How to grow and retain clients during a pandemic

By Jerome Doraisamy|28 May 2020
Sabri Suby

Now is a critical time to ensure your messaging is highly optimised to encourage clients through the door, writes Sabri Suby.

In general, if you need the assistance of a lawyer, you need it regardless of whether or not you’re in lockdown. However, that doesn’t mean lawyers can simply relax and wait for clients to walk through the door during a pandemic. It’s often difficult to predict which clients might decide to wait out the storm, and regular clients might suddenly find themselves facing financial issues as a result of the crisis. 

Legal practices need to continue to offer virtual meetings, and ensure their practices are set up to accommodate clients who might remain uncomfortable about coming into the office. 

On top of that, they also need to revise their messaging to fit the current situation, and revisit their content marketing strategies to continue to provide the most relevant and up-to-date advice possible. 

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As Australia begins to emerge out of strict lockdown, now is a critical time to ensure your messaging is highly optimised to encourage clients through the door – whether that’s physically or virtually. 

Don’t talk like a robot

The one way the legal industry always falls short when it comes to effective messaging is by speaking in an overly professional tone. Sure, clients want you to be a professional, but that doesn’t mean you need to talk in endless, overly complicated legalese. 

People buy from people. No one wants to buy services from a robot, no matter how serious or important the services they’re purchasing are. Instead, legal messaging should be empathetic, assured and friendly – especially in a time of crisis.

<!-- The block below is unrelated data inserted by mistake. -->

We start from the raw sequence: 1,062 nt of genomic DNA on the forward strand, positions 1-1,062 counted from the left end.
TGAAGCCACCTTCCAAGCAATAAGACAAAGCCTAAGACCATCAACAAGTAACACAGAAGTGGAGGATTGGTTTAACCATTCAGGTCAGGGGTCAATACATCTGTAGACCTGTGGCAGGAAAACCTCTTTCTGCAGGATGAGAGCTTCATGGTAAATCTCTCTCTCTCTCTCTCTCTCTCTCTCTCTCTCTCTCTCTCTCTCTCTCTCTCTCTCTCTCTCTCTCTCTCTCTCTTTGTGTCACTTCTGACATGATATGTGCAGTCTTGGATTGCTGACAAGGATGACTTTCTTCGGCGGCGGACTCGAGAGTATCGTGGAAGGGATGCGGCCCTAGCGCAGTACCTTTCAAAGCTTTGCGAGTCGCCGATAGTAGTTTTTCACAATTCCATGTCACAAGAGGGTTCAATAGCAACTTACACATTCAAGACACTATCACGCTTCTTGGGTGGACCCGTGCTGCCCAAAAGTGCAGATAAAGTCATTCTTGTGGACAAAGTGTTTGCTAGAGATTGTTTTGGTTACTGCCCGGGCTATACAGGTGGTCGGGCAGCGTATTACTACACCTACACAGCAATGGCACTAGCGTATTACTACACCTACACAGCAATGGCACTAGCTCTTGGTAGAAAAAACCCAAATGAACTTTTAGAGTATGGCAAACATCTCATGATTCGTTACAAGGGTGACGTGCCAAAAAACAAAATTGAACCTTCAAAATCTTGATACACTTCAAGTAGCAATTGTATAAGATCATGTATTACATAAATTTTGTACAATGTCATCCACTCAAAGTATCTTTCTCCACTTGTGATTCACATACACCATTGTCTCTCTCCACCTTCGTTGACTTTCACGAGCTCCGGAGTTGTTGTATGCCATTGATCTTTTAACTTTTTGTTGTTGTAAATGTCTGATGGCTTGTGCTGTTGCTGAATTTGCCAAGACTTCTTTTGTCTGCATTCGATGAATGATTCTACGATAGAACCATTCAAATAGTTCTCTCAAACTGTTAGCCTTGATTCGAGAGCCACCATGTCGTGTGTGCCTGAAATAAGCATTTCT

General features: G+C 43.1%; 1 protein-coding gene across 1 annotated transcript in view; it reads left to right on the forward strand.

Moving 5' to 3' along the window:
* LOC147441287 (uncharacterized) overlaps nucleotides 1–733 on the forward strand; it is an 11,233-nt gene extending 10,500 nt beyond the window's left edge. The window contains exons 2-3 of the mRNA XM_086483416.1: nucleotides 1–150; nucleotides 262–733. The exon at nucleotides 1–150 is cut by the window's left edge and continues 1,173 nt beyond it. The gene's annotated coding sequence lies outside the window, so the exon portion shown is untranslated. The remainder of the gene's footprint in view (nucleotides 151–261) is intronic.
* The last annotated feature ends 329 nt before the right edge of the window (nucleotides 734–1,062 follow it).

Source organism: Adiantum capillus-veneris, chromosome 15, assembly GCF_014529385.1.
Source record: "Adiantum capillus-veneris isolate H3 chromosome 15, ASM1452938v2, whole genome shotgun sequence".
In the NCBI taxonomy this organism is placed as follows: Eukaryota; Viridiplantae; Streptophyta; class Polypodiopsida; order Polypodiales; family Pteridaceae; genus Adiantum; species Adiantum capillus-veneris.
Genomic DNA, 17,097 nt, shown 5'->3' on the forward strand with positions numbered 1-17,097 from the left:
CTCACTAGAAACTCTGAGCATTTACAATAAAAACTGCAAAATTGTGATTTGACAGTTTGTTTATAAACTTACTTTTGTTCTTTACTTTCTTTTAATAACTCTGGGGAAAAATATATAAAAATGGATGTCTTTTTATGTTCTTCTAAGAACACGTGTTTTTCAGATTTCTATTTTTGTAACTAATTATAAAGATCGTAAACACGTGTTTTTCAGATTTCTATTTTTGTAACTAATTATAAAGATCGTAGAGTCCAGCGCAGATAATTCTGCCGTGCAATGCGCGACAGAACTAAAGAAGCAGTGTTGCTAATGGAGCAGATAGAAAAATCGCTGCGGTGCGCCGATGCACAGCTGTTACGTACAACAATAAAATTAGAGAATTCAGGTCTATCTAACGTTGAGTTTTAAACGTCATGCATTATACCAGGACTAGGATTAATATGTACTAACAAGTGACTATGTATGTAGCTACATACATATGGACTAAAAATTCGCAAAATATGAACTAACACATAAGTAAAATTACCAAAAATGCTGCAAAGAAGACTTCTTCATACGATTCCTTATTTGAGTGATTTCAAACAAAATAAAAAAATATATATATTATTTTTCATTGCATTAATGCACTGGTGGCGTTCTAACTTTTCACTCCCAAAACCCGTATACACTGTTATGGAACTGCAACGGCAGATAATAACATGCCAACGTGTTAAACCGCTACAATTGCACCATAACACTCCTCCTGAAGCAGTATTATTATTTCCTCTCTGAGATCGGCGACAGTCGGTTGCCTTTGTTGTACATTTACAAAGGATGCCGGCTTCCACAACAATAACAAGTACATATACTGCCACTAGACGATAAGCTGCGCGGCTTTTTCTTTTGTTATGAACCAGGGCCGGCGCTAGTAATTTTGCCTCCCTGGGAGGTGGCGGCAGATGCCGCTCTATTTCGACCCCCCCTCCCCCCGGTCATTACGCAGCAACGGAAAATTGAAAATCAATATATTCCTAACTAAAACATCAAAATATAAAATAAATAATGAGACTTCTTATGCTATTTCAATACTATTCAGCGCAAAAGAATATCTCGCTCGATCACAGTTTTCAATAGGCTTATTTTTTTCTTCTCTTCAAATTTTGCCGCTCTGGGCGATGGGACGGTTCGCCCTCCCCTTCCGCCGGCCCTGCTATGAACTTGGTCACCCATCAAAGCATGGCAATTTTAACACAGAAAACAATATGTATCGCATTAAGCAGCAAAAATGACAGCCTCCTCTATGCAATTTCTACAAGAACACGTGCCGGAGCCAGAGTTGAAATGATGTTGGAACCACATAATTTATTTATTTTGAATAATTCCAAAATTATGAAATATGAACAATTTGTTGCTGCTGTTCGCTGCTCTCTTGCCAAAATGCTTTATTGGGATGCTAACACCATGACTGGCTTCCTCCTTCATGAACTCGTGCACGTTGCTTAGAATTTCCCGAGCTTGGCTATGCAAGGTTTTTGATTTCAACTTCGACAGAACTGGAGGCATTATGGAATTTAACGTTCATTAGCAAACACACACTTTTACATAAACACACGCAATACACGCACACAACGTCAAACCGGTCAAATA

When a client is looking into legal services, there’s a good chance they’re stressed or concerned about an issue they’re facing. Assure your potential clients that you’re normal, regular people who understand the issues they’re facing, and know exactly how to help. By positioning yourself as a helpful, reliable business, you’re already halfway towards winning that client. 

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Stop self-congratulating 

Another key mistake is to spend too much time explaining the long, drawn-out history of your business, how long you’ve been around, how many awards you’ve won, and why your law firm is amazing. If your “about us” page reads like a Wikipedia entry, you’re probably on the wrong track.

No one cares as much as you would assume about any of that. What people really care about is how you’re going to help them. They want to know why you’re uniquely qualified to help with their particular problem, especially if they’re in crisis panic mode. Make sure your messaging reflects this need, and don’t waste time on unnecessary self-congratulation. 

Don’t assume content isn’t for you

Content marketing is about putting content out there that answers your prospect’s questions, and the legal industry is no different. In fact, potential legal clients are even more likely to read your content than other industries, since the fear of unknown legal fees means people spend more time doing research online before they approach firms.

If you’re unsure what to write about, use a tool like answerthepublic.com, which aggregates all search data across Google and Bing to uncover what people are really searching for. Then, you’ll want to write an article for every one of those popular questions that’s relevant to the services you offer. This means that every time someone searches for those specific questions, you’ll have a much better chance of being found through the search engines. 

Adapt your messaging for old clients as well as new

It can be easy to focus all your attention on attracting new clients, but don’t forget that previous clients are a strong way to continue to build revenue. This is especially true during a pandemic, when people prefer to lean on businesses they already trust. 

Once you’ve got a client on board, make sure to produce content that will speak directly to them. Most businesses are going to be regularly in need of legal assistance, so tailor your content strategy towards ongoing support and advice, rather than sticking to a “one and done” mindset.

Not a ‘nice to have’, but a ‘must-have’

It might sound obvious, but legal messaging must express the critical importance of getting the legal side of things right. It’s no good spending hours writing a wishy-washy piece of content that doesn’t fully explain the necessity of your services. 

Legal content must remind people of their current or future bruised knees, and point out exactly why they need to get things resolved sooner rather than later. If you can do it effectively, you’ll be well on your way to a killer content marketing strategy for your legal business.

Sabri Suby is the founder of digital marketing agency King Kong.

How to grow and retain clients during a pandemic
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